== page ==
Occupational Assault: Each year, a bill is introduced to enhance the penalty for assault against a particular occupation. For instance, the Transit Assault mentioned earlier. Many of these bills are “special interest” constituent bills relating to sports officials, bus drivers, etc. JRC has always OPPOSED these “Animal Farm” bills.
First, these types of bills are always afflicted with the accompanying words “protected”, “protections”, or “protects”. This bill and others like it protect no one. If an athlete or spectator is going to assault the official, the act will be committed regardless of the law. This assumption that a law will protect a person against an assault is pure conjecture.
In the past 20 years, the list of occupations that are referenced in Section 708.3A has grown exponentially. Before another occupation is added to the list of those already inducted into the piecemealed section, a study needs to be completed to discover the effect of those inclusions. How many parole board employees and officials have been assaulted since parole board member or employee was added? And how may parole board employees or officials were assaulted in the same amount of time before the position was added to the list of so-called protected occupations? Has the inclusion of employees of the “Department of Revenue” and “Department of Human Services” decreased the assaults upon these employees? Researching these questions, and similar inquiries will disclose the effectiveness of these additions, and will provide insight into whether the entire section should be maintained, enhanced, or discontinued.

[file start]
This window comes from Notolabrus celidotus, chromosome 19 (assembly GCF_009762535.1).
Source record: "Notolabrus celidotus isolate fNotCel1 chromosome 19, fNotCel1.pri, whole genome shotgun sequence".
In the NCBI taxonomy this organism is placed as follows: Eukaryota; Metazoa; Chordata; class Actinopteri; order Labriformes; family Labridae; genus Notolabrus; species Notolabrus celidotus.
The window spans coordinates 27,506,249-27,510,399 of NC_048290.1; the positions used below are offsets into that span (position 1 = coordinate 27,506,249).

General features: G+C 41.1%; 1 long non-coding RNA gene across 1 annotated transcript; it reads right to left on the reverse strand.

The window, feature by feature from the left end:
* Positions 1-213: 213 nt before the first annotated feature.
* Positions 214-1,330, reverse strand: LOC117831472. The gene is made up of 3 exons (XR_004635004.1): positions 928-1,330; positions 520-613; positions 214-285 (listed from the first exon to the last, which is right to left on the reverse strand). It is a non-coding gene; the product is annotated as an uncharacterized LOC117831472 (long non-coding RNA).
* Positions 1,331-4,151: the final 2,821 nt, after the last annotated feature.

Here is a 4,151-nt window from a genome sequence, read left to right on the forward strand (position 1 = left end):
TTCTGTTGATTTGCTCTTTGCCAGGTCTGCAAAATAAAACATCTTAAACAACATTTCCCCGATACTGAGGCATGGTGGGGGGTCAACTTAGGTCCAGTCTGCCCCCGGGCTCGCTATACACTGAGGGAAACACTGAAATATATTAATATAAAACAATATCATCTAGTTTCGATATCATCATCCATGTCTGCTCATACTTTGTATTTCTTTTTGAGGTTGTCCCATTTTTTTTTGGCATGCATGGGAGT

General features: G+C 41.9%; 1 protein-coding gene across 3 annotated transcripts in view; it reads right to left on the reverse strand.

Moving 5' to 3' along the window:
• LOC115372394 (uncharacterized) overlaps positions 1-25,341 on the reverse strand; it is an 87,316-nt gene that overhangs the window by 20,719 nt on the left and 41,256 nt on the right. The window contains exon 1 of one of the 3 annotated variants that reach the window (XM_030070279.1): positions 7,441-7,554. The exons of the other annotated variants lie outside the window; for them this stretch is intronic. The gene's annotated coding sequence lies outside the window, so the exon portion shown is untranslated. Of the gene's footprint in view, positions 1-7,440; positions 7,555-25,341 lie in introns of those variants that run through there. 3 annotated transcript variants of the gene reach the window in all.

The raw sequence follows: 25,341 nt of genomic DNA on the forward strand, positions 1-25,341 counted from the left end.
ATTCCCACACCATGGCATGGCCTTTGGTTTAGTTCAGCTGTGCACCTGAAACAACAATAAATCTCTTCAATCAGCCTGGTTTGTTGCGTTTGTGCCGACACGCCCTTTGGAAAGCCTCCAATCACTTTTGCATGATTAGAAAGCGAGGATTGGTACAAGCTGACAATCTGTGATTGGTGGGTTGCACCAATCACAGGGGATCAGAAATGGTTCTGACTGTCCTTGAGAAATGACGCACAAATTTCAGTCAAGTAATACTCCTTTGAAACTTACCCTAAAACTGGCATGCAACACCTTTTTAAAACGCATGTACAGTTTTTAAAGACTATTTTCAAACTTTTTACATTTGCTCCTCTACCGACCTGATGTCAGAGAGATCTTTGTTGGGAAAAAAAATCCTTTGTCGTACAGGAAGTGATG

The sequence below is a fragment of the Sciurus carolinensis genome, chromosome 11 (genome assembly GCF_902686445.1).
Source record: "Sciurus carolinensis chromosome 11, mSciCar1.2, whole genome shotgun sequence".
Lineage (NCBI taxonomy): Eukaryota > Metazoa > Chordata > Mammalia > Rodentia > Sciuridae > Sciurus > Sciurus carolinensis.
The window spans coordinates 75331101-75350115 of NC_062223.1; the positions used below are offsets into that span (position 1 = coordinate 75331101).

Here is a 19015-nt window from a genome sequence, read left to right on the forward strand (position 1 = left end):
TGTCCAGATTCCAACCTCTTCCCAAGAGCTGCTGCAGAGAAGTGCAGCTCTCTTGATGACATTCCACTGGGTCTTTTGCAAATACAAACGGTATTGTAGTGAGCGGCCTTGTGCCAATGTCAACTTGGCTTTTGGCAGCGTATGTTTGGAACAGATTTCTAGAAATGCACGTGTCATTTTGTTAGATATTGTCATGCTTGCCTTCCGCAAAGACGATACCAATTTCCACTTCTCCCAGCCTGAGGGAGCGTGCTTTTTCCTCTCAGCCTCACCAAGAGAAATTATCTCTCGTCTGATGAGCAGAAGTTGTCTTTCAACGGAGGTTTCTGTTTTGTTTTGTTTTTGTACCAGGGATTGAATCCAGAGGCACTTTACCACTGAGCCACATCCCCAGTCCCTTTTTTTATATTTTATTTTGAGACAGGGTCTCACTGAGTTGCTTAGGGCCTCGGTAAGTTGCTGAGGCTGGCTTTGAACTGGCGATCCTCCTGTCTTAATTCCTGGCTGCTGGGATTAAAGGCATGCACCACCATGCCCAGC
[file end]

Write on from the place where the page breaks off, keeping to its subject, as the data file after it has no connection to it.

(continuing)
How many people charged with violations of Section 708.3A, the predecessor to proposed Section 708.2D, have actually been convicted of the crime; and how many have pled down to simple assault? There are too many questions that need answered before advancing this legislation.
Second, this legislation epitomizes the vanishing promise of equality related to us in George Orwell’s “Animal Farm”.